The Struggle is REAL Toddler Shirt

…a heat transfer vinyl project.

Free SVG & Silhouette Files.

We were invited to a toddler’s birthday party on the weekend. It was sure to be a fun time—all ages gathered to visit and laugh and partake in teddy bear cookies (hey, they were covered in Belgian chocolate, y’all). I was excited—not just for the chocolate, LOL—but because it meant I could make something “toddler”, which I don’t get to do very often. As usual, I have free SVG & Silhouette cutting files below for you to download and full instructions in case you’d like to make one for the toddler in your life.

Toddlers have it tough. As much as they’d like, they aren’t big enough or coordinated enough to keep up with older siblings, and they don’t have the vocabulary to express their desires and frustrations verbally. In other words, it’s a daily struggle. So what better saying to put on a toddler T-shirt than the currently popular The struggle is real? ...with a hashtag, of course.

Free SVG & Silhouette Files.

This post includes affiliate links to help you find the products I used. Read my full disclosure here.

What you need…

Free SVG & Silhouette Files.Free File Download
Silhouette V3 Toddler Struggle File
Silhouette Legacy V2 Toddler Struggle File
SVG Toddler Struggle File
Personal Use Only

The design…

In Canada, where I live, #todderlife is not trademarked, so I’ve gone ahead and used it on my T-shirt. However, it *is* trademarked in the U.S. for use on clothing, so if you’re one of my dear American readers, you’ll need to change out #toddlerlife to something else in order to stay within the law. Edited to say: It turns out it’s *not* trademarked…yet. As of July 2017, a trademark application is pending, but hasn’t been accepted, so until it’s actually registered, it’s available for everyone to use. So go ahead and download the Fishfingers font free from dafont.com and make yourself a #toddlerlife. A few suggestions for other sayings: #toddler #toddlerday and #todderway. If you come up with something super clever, I’d love to hear it. Email or leave me a comment.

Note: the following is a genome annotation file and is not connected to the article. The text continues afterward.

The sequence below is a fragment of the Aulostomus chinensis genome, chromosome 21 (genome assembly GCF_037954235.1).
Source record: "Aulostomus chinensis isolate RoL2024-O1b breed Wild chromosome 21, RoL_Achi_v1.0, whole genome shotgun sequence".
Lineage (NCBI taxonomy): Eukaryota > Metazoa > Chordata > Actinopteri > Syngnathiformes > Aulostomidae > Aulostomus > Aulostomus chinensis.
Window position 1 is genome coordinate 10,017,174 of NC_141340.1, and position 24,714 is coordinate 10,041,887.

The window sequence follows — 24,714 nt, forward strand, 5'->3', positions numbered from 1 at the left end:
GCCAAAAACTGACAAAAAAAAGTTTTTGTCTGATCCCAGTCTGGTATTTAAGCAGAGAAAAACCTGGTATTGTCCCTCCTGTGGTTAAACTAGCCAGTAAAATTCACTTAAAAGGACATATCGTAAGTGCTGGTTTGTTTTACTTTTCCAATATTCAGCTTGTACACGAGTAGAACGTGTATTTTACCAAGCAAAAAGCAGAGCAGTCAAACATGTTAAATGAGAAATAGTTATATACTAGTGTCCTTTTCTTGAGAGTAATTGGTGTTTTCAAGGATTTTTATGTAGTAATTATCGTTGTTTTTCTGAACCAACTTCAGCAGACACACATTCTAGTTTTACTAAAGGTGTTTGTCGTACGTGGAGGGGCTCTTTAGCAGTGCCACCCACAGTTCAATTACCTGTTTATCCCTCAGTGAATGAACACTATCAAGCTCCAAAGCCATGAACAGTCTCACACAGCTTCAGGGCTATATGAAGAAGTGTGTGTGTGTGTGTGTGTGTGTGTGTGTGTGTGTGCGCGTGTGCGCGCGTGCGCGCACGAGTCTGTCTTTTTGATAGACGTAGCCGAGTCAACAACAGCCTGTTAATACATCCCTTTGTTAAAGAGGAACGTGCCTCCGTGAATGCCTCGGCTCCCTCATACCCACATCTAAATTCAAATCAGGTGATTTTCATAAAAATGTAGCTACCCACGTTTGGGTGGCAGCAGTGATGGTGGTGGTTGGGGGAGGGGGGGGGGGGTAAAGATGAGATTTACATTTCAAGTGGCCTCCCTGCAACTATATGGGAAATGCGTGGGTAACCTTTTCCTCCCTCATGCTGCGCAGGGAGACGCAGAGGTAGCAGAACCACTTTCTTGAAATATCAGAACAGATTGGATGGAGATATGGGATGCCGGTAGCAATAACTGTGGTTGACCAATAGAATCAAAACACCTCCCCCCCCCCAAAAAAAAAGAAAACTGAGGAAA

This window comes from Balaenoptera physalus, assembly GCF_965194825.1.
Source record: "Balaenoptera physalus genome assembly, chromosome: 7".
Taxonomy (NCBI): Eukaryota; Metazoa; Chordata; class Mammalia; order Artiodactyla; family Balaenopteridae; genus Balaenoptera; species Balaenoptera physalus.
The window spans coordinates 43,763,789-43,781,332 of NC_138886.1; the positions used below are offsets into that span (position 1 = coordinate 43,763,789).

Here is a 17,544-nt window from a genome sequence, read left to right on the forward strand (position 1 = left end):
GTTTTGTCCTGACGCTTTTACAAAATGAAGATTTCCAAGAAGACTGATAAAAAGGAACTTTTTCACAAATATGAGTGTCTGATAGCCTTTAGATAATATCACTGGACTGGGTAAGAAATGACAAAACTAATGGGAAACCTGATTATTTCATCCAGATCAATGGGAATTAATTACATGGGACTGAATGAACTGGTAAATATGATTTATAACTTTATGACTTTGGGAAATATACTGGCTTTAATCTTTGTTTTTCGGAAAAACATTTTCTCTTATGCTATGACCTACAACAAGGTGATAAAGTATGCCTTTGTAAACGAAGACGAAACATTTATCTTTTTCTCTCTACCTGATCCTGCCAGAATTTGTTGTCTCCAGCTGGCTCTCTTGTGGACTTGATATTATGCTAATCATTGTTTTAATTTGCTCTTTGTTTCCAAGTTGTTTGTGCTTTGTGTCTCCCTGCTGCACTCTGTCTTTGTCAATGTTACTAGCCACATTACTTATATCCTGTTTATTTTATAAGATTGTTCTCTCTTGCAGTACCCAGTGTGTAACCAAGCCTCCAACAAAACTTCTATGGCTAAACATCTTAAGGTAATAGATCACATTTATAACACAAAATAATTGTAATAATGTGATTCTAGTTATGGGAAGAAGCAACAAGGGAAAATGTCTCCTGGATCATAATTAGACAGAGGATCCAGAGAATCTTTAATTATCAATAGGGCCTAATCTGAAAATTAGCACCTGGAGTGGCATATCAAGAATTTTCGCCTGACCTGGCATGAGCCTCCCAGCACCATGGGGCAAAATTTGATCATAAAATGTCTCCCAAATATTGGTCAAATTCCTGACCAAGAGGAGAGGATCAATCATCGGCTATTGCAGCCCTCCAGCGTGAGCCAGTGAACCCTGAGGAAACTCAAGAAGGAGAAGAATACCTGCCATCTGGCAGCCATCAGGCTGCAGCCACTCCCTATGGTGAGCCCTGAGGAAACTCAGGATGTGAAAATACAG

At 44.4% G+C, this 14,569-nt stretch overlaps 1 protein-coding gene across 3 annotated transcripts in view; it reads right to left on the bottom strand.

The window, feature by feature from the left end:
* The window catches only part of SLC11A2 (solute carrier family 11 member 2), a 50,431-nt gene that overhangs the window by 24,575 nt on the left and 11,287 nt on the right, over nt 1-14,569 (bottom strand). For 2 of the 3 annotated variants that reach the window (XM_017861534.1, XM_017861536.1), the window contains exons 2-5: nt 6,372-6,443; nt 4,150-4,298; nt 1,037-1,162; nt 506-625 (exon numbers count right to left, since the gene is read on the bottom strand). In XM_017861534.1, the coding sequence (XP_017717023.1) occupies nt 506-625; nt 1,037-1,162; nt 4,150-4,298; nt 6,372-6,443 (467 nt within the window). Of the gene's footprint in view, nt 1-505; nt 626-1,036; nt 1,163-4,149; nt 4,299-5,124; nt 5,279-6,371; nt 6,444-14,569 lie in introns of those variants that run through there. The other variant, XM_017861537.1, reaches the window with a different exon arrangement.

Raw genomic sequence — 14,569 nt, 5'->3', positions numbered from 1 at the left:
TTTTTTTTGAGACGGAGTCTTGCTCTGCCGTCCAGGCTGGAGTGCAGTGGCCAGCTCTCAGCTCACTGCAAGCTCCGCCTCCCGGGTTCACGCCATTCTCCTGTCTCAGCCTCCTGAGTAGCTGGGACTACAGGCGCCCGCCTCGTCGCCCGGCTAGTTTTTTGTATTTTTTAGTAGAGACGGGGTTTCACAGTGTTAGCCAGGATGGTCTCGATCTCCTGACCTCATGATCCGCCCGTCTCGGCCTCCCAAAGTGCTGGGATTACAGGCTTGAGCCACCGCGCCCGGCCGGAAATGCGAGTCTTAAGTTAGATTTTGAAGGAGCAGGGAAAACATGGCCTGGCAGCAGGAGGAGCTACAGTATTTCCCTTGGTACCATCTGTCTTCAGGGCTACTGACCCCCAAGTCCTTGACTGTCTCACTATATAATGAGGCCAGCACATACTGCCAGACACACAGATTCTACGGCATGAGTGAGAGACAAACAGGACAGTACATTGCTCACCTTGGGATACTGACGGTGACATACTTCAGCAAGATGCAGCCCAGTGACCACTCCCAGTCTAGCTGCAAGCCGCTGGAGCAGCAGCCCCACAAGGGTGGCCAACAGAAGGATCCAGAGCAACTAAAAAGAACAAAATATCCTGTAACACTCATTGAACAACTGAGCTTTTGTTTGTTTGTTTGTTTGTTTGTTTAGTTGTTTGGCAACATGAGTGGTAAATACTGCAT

Cutting the design…

— Resize the design to the size you want by selecting all of the design parts at once and dragging a corner of the selection box. For my 4T size shirt, my design was about 5½”. If you’re unsure what size to use, print a few different sizes on copy paper, trim close to the designs, then audition them on the shirt, like I did on the book drunkard’s book bag project.

—It’s HTV, so remember to mirror the design before cutting so it shows up the right way once applied (to mirror a design, select it, right-click then choose “Flip Horizontally”). It should look backwards on your screen when you send it to cut:Free SVG & Silhouette Files.
— Drag each color to its own area of the mat. Cut a piece of HTV in each color large enough for the design and place the HTV, shiny side down, on the physical mat so it matches where the design parts are on your screen mat.

— Check to make sure the cut lines are turned on. (To do that in V3, click on ‘Open the Cut Settings Window’ in the upper toolbar, and under ‘Cut Style’ make sure ‘Cut’ is selected. In V4, click on ‘SEND’ in the upper right corner, select ‘Action’ and make sure ‘Cut’ is selected for the blade you’ll use). Cut lines will show as bold red lines, like this:Free SVG & Silhouette Files.
See how much better it displays in V4? It’s one of the good changes.

— Do a test cut to make sure the design will cut well.

— Cut settings will vary a little from machine to machine, but I find I get a much cleaner cut—i.e., easier to weed—if I choose the ‘Double Cut’ option in the Cut Settings window (V3) or in V4 choose the ‘Double Pass’ option (it’s at the bottom of the screen when you click ‘SEND’ in the upper right corner), . Cutting takes longer because the blade cuts in two passes, but I find the extra time is worth it.

— Weed out the parts that aren’t part of the design.

Applying the HTV…

If heat transfer vinyl (HTV) is new to you or you need a refresher, I wrote in detail about how I work with heat transfer vinyl (HTV) here. Here’s the fastforward version for this project:

Place the design parts where you want them on the T-shirt (shiny carrier sheet side up and cut HTV side down). The letters should all be facing the right way. You can press all of the colors at the same time. Just trim back the carrier sheet where colors meet so there’s no overlap.

Cover with a Teflon sheet or parchment paper—I used parchment paper this time—and press for 15 seconds using a heat press or iron (this is for Siser Easyweed: if using another brand, follow the manufacturer’s instructions) . If using an iron, press firmly in an up and down motion until the whole design gets the full time.

Free SVG & Silhouette Files.
Carefully peel off the carrier sheet. Cover with the parchment paper again, and give the whole thing another going over. You’ll know the HTV is applied properly when it takes on the shape of the fabric fibers. It’s subtle on T-shirt fabric, but it’s there..

And yo, you’re done.Free SVG & Silhouette Files. Free SVG & Silhouette Files.
Hug your toddler today. Toddlers can always use a hug. :^)

effCheers!

–Eff

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